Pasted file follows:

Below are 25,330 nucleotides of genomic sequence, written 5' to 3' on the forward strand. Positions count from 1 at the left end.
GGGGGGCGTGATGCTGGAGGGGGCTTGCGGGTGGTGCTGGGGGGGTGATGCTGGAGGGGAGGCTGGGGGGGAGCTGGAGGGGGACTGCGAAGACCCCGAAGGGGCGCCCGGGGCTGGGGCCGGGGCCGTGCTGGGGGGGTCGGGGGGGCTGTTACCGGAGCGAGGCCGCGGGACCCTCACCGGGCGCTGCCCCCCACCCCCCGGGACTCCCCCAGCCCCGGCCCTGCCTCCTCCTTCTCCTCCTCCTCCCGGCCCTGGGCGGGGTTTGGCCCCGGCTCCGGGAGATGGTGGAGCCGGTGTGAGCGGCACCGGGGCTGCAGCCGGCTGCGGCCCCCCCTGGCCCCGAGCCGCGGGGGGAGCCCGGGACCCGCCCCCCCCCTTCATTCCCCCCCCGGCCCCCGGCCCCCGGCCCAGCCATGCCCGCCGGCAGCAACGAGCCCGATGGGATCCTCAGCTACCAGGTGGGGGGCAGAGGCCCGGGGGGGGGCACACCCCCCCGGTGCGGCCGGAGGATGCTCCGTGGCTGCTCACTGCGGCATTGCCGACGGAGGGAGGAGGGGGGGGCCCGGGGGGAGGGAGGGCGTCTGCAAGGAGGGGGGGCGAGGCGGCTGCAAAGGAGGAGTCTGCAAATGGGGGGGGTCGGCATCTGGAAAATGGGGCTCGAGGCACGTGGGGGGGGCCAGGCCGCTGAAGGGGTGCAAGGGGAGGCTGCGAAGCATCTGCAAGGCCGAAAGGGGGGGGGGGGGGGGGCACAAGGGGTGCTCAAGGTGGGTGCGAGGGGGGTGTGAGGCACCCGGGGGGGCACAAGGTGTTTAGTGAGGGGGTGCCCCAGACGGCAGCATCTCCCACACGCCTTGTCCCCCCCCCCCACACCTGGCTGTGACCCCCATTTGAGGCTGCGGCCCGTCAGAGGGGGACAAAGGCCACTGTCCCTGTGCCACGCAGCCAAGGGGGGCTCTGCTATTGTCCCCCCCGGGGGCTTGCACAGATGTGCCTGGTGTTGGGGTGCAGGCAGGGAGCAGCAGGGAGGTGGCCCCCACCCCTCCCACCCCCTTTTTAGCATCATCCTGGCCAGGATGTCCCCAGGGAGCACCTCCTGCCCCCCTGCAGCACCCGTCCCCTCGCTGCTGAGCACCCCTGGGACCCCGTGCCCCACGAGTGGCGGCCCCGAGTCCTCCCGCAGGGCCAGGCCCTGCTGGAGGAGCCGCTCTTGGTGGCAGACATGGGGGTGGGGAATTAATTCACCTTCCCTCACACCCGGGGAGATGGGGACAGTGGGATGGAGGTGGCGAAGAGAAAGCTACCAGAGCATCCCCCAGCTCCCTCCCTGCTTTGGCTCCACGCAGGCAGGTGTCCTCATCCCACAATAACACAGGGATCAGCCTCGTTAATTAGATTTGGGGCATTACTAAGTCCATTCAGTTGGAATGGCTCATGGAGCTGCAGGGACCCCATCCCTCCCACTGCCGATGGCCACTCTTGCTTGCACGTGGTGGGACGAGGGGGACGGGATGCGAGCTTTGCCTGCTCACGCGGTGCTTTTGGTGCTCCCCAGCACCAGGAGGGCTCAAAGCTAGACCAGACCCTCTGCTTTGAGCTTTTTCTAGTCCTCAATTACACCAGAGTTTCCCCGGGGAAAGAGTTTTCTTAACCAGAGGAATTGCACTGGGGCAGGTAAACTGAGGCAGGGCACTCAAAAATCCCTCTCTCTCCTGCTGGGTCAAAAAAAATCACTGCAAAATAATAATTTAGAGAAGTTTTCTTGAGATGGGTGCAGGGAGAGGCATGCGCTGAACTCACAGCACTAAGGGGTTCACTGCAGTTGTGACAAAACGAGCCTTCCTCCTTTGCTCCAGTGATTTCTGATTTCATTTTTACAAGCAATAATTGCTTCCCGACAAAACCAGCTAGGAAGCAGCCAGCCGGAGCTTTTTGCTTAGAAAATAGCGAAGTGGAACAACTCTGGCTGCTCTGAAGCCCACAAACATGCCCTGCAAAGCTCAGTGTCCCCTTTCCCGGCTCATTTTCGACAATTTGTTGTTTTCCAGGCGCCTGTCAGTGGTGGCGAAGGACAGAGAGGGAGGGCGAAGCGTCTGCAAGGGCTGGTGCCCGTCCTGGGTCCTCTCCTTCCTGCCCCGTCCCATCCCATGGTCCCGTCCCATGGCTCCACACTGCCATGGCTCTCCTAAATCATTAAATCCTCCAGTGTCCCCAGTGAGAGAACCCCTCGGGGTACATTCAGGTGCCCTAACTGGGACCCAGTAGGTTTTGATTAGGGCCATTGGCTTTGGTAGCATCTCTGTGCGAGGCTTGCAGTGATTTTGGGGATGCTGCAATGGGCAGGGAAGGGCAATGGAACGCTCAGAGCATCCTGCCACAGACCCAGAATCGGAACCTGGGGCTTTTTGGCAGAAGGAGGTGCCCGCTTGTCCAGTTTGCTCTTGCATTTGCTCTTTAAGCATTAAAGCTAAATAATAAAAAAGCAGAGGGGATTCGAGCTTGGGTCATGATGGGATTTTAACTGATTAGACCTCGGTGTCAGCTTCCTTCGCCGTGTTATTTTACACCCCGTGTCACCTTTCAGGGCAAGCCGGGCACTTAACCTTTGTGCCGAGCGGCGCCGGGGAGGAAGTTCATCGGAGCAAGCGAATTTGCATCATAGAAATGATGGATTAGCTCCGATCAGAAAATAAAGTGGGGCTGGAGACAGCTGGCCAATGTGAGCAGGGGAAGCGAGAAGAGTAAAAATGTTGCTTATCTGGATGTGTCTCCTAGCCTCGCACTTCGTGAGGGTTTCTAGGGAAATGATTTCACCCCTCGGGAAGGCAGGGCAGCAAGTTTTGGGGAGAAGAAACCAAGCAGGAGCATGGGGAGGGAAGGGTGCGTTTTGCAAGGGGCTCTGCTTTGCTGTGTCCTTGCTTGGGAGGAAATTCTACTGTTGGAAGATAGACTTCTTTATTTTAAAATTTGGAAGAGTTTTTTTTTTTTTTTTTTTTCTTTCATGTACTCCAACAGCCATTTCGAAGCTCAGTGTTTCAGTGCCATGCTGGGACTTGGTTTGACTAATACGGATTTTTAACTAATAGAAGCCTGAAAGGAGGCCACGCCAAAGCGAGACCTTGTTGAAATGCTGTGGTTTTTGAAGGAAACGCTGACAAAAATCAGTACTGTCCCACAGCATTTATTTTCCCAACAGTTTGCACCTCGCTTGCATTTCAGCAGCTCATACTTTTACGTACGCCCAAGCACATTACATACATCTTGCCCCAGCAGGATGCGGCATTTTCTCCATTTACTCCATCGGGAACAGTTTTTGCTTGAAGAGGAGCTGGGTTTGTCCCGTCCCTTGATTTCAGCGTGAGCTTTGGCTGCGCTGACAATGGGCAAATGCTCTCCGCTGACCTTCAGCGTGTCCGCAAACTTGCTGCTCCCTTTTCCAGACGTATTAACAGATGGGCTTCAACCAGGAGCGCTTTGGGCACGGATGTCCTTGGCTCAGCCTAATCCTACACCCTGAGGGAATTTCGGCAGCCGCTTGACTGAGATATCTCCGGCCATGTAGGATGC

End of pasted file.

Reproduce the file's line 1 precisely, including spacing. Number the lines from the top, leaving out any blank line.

Below are 25,330 nucleotides of genomic sequence, written 5' to 3' on the forward strand. Positions count from 1 at the left end.